My friend who works at the National Institute of Health, just outside Washington, replied promptly when I wrote to him. I needed a place to stay, but I would have to take the Metro into the heart of DC to meet someone. How would I get to and from the closest station?
No fear. “I can drop you to the metro to go downtown whenever you want,” he wrote. “I am a furloughed US government worker at your service!” Such are the advantages, to a traveller from India, of the government shutdown in the US.
On the Slow Move
I actually spent my first night with another friend, though, near the Capitol. Her apartment is no more than a block or two from where that peculiar incident happened in early October: Miriam Carey, one-year-old child in the back seat of her Infiniti, tried to crash through barriers at the White House and the Capitol and drove around frantically before she was shot by cops. The kid, rescued unhurt and, presumably, dazed. Who knows the nightmares the poor lady suffered from. One report suggested she believed “President Obama was stalking her”.
In the morning, I walked to Union Station, backpack on my back and laptop bag on my shoulder. When I asked a young woman in zebra-print high heels the way, she actually pointed out two routes: “Go left and it’ll take you directly there,” she said, “but if you go straight that’s the scenic route.”
The scenic route? To Union Station all of three blocks away? In this ordinarily frenetic town, am I hearing things? And what’s scenic in this precinct, anyway? And even with my bags, I overtook most walkers on the scenic route. So many, that soon the splendid song from the Milkha film came to mind. These are certainly Slow Motion Angrezas.
A Memory Disappointed
With a few hours to kill one afternoon, I took a longish walk from George Washington University to Georgetown. In my memory from nearly 30 years ago, this is a genteel neighbourhood, dotted with small intriguing stores. It’s where I bought any number of little trinkets and, once, a bottle of Chivas for my whisky-loving father. It’s where we often walked to dinner at Ravi and Kaval Gulhati’s place, on O Street.
My parents’ friends from grad school in the ’50s, the Gulhatis stayed on in the US. He worked for the World Bank, as I remember. I loved those dinners for Ravi’s charm, for Kaval’s tall elegance, and for the eclectic group of dinner companions they always managed to gather. Today Georgetown is preppy and upscale, therefore signally uninteresting.
On the way back to George Washington University, I found another visible sign of the shutdown. On Pennsylvania Avenue, some blocks west of the White House, is an entrance to one of Washington’s little jewels: Rock Creek Park. Again, memories: walks through here, even a lovely road we would take as a long-cut. But now, here’s a sign with words to this effect: “Because of the federal government shutdown, this National Park Service facility is closed.” They close parks?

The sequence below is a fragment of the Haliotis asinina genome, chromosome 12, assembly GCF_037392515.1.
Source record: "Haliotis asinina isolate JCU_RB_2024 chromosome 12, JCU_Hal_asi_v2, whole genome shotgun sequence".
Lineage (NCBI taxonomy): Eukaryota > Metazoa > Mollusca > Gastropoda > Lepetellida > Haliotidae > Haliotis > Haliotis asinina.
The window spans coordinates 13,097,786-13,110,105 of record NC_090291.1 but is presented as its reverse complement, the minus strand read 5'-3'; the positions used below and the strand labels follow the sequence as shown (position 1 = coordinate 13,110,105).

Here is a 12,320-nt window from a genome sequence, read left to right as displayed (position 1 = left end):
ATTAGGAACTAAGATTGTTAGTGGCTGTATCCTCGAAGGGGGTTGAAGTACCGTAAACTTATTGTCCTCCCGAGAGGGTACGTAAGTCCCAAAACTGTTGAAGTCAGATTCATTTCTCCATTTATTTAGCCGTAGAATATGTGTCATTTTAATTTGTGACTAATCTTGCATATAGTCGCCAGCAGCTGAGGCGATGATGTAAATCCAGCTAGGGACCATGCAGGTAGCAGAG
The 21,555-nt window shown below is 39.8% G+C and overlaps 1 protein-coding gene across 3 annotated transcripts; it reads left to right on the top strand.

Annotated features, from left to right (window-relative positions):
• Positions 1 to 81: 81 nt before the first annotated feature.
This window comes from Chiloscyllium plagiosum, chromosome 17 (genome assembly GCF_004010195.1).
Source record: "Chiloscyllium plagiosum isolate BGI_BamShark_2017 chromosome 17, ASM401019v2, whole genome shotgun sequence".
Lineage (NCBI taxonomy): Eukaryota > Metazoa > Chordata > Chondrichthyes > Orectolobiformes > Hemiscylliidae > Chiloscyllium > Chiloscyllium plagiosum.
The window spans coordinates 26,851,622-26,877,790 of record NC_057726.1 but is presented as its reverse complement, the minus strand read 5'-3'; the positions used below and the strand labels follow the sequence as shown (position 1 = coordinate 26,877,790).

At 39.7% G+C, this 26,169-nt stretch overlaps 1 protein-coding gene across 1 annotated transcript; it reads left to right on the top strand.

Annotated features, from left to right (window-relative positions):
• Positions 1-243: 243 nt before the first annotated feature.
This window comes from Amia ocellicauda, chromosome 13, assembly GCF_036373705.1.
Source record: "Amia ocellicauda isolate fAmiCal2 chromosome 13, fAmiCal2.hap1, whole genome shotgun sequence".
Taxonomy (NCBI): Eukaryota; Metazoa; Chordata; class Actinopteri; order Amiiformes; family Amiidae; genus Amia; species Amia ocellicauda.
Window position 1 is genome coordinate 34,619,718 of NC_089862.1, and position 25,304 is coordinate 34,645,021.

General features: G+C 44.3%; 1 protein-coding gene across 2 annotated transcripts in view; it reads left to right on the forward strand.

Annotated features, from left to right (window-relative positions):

All Shut Up
My NIH friend sees it very simply. The shutdown is a direct consequence, he explained one sunny morning, of the way electoral constituencies have been “gerrymandered”: their boundaries manipulated so as to maximise the number of supporters of your preferred party in there. This way, you try to ensure that constituency favours one party. You think you have guaranteed one more seat for your party, but you really undermine democracy. Because far from being a representative sample of the electorate, such a constituency tends to vote only one way. Its Congressman hears only one kind of voice from his voters, and so has no real incentive to reach the political compromises any democracy must find.
And thus the shutdown. Both “sides” stick to their positions, the country comes to a political standoff. The government, to a standstill.
Makes sense. I still wonder: they close parks?
On the metro once, two incredibly tall young men got on behind me. Once college-level basketball players, I listen to them exchange notes. One had played against the Georgetown University team—a long-time hoops powerhouse—and remarked that their players were all “incredibly physical, athletic guys”. The other had been in a training camp with the Boston Celtics star, Rajon Rondo, and spoke of Rondo with awe: “He never backs down, man. He’s in your face like all the f**king time. He’ll pass the ball through your face if he needs to, man!” Celtics fan that I am, I turned to ask about Rondo. Right then, we pulled into Farragut North. They loped off, in no apparent hurry. More Slow Motion Angrezas.
Of long-ago hoops games when a young woman who played for the Univesity of Texas ran circles around me. Yes, and she too would make sudden bullet passes that had me ducking and weaving for dear life.
Bombay-based Dilip D’Souza is the author of The Curious Case of Binayak Sen; E-mail your diarist: dilipd AT gmail.com